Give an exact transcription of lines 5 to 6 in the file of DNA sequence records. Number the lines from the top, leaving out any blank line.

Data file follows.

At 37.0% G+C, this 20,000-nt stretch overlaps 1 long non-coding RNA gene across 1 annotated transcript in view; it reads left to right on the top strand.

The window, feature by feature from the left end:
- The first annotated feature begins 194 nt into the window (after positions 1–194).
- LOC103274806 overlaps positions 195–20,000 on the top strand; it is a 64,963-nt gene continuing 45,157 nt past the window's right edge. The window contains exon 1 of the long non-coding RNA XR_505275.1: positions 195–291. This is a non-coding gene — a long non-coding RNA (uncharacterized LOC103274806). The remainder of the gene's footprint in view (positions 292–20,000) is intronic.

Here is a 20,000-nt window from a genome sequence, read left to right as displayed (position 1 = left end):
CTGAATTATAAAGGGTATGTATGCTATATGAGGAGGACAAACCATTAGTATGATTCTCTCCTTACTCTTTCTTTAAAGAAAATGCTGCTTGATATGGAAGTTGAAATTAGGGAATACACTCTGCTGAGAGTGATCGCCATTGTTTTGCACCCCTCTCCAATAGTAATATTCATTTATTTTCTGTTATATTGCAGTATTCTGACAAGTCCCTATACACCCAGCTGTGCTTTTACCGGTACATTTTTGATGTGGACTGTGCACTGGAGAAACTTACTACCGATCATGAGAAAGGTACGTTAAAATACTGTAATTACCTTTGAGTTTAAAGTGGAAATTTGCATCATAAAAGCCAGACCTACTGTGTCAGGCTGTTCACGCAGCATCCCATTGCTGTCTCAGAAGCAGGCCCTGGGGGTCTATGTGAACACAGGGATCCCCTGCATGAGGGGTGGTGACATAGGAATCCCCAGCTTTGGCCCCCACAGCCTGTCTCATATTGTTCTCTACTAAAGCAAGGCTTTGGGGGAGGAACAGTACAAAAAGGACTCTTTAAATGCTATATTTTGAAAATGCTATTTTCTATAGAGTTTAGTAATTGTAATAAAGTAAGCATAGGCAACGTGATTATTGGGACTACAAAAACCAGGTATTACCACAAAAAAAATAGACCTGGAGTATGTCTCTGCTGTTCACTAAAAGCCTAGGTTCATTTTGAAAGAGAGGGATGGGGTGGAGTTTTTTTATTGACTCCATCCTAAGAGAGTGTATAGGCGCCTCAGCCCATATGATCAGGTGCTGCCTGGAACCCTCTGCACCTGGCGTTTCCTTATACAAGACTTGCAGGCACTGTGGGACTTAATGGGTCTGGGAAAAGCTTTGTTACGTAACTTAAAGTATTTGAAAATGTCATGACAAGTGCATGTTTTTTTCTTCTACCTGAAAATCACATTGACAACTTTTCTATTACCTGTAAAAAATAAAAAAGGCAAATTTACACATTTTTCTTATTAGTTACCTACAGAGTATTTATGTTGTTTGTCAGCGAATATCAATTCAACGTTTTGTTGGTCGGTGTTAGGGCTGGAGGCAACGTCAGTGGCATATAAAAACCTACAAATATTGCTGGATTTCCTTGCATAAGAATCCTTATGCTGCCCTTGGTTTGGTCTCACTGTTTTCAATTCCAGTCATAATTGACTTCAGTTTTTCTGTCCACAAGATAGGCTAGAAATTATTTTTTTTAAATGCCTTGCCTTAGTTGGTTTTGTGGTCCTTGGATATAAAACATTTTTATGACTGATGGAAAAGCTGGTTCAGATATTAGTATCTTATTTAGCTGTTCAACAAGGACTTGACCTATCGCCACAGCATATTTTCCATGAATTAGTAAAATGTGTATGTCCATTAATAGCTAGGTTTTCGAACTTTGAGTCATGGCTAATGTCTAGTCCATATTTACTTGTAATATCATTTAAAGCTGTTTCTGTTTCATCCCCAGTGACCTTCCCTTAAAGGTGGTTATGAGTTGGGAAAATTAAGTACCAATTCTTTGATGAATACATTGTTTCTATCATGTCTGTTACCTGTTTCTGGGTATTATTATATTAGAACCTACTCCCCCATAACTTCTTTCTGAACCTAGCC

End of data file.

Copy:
Here is a 20,000-nt window from a genome sequence, read left to right as displayed (position 1 = left end):
CTGAATTATAAAGGGTATGTATGCTATATGAGGAGGACAAACCATTAGTATGATTCTCTCCTTACTCTTTCTTTAAAGAAAATGCTGCTTGATATGGAAGTTGAAATTAGGGAATACACTCTGCTGAGAGTGATCGCCATTGTTTTGCACCCCTCTCCAATAGTAATATTCATTTATTTTCTGTTATATTGCAGTATTCTGACAAGTCCCTATACACCCAGCTGTGCTTTTACCGGTACATTTTTGATGTGGACTGTGCACTGGAGAAACTTACTACCGATCATGAGAAAGGTACGTTAAAATACTGTAATTACCTTTGAGTTTAAAGTGGAAATTTGCATCATAAAAGCCAGACCTACTGTGTCAGGCTGTTCACGCAGCATCCCATTGCTGTCTCAGAAGCAGGCCCTGGGGGTCTATGTGAACACAGGGATCCCCTGCATGAGGGGTGGTGACATAGGAATCCCCAGCTTTGGCCCCCACAGCCTGTCTCATATTGTTCTCTACTAAAGCAAGGCTTTGGGGGAGGAACAGTACAAAAAGGACTCTTTAAATGCTATATTTTGAAAATGCTATTTTCTATAGAGTTTAGTAATTGTAATAAAGTAAGCATAGGCAACGTGATTATTGGGACTACAAAAACCAGGTATTACCACAAAAAAAATAGACCTGGAGTATGTCTCTGCTGTTCACTAAAAGCCTAGGTTCATTTTGAAAGAGAGGGATGGGGTGGAGTTTTTTTATTGACTCCATCCTAAGAGAGTGTATAGGCGCCTCAGCCCATATGATCAGGTGCTGCCTGGAACCCTCTGCACCTGGCGTTTCCTTATACAAGACTTGCAGGCACTGTGGGACTTAATGGGTCTGGGAAAAGCTTTGTTACGTAACTTAAAGTATTTGAAAATGTCATGACAAGTGCATGTTTTTTTCTTCTACCTGAAAATCACATTGACAACTTTTCTATTACCTGTAAAAAATAAAAAAGGCAAATTTACACATTTTTCTTATTAGTTACCTACAGAGTATTTATGTTGTTTGTCAGCGAATATCAATTCAACGTTTTGTTGGTCGGTGTTAGGGCTGGAGGCAACGTCAGTGGCATATAAAAACCTACAAATATTGCTGGATTTCCTTGCATAAGAATCCTTATGCTGCCCTTGGTTTGGTCTCACTGTTTTCAATTCCAGTCATAATTGACTTCAGTTTTTCTGTCCACAAGATAGGCTAGAAATTATTTTTTTTAAATGCCTTGCCTTAGTTGGTTTTGTGGTCCTTGGATATAAAACATTTTTATGACTGATGGAAAAGCTGGTTCAGATATTAGTATCTTATTTAGCTGTTCAACAAGGACTTGACCTATCGCCACAGCATATTTTCCATGAATTAGTAAAATGTGTATGTCCATTAATAGCTAGGTTTTCGAACTTTGAGTCATGGCTAATGTCTAGTCCATATTTACTTGTAATATCATTTAAAGCTGTTTCTGTTTCATCCCCAGTGACCTTCCCTTAAAGGTGGTTATGAGTTGGGAAAATTAAGTACCAATTCTTTGATGAATACATTGTTTCTATCATGTCTGTTACCTGTTTCTGGGTATTATTATATTAGAACCTACTCCCCCATAACTTCTTTCTGAACCTAGCC